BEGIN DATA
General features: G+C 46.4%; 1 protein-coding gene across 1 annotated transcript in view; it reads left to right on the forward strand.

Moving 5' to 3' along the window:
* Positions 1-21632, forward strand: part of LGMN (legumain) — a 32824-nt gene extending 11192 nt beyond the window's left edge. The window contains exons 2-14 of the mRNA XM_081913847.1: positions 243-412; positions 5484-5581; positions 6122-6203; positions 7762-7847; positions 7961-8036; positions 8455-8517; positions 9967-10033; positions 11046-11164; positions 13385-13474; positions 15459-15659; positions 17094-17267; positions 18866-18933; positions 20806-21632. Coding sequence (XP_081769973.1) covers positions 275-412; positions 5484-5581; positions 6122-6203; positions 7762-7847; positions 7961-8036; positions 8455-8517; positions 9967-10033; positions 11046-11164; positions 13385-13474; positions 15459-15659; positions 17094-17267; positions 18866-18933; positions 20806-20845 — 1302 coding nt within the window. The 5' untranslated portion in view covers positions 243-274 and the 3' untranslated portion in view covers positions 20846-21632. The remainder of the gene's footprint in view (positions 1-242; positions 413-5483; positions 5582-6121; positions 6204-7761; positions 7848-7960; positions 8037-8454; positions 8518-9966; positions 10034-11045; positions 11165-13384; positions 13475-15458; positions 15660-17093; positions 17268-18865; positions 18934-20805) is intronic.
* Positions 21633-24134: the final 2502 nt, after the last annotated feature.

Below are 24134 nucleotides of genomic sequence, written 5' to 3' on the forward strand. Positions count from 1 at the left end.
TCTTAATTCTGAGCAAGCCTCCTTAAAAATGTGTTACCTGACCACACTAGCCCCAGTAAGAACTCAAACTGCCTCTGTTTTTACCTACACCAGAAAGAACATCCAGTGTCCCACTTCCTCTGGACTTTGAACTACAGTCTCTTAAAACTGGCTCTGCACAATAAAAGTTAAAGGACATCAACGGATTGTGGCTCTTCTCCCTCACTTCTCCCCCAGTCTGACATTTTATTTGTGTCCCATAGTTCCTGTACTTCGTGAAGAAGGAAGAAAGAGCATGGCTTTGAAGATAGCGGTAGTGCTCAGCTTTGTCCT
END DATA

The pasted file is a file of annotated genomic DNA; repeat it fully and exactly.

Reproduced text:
General features: G+C 46.4%; 1 protein-coding gene across 1 annotated transcript in view; it reads left to right on the forward strand.

Moving 5' to 3' along the window:
* Positions 1-21632, forward strand: part of LGMN (legumain) — a 32824-nt gene extending 11192 nt beyond the window's left edge. The window contains exons 2-14 of the mRNA XM_081913847.1: positions 243-412; positions 5484-5581; positions 6122-6203; positions 7762-7847; positions 7961-8036; positions 8455-8517; positions 9967-10033; positions 11046-11164; positions 13385-13474; positions 15459-15659; positions 17094-17267; positions 18866-18933; positions 20806-21632. Coding sequence (XP_081769973.1) covers positions 275-412; positions 5484-5581; positions 6122-6203; positions 7762-7847; positions 7961-8036; positions 8455-8517; positions 9967-10033; positions 11046-11164; positions 13385-13474; positions 15459-15659; positions 17094-17267; positions 18866-18933; positions 20806-20845 — 1302 coding nt within the window. The 5' untranslated portion in view covers positions 243-274 and the 3' untranslated portion in view covers positions 20846-21632. The remainder of the gene's footprint in view (positions 1-242; positions 413-5483; positions 5582-6121; positions 6204-7761; positions 7848-7960; positions 8037-8454; positions 8518-9966; positions 10034-11045; positions 11165-13384; positions 13475-15458; positions 15660-17093; positions 17268-18865; positions 18934-20805) is intronic.
* Positions 21633-24134: the final 2502 nt, after the last annotated feature.

Below are 24134 nucleotides of genomic sequence, written 5' to 3' on the forward strand. Positions count from 1 at the left end.
TCTTAATTCTGAGCAAGCCTCCTTAAAAATGTGTTACCTGACCACACTAGCCCCAGTAAGAACTCAAACTGCCTCTGTTTTTACCTACACCAGAAAGAACATCCAGTGTCCCACTTCCTCTGGACTTTGAACTACAGTCTCTTAAAACTGGCTCTGCACAATAAAAGTTAAAGGACATCAACGGATTGTGGCTCTTCTCCCTCACTTCTCCCCCAGTCTGACATTTTATTTGTGTCCCATAGTTCCTGTACTTCGTGAAGAAGGAAGAAAGAGCATGGCTTTGAAGATAGCGGTAGTGCTCAGCTTTGTCCT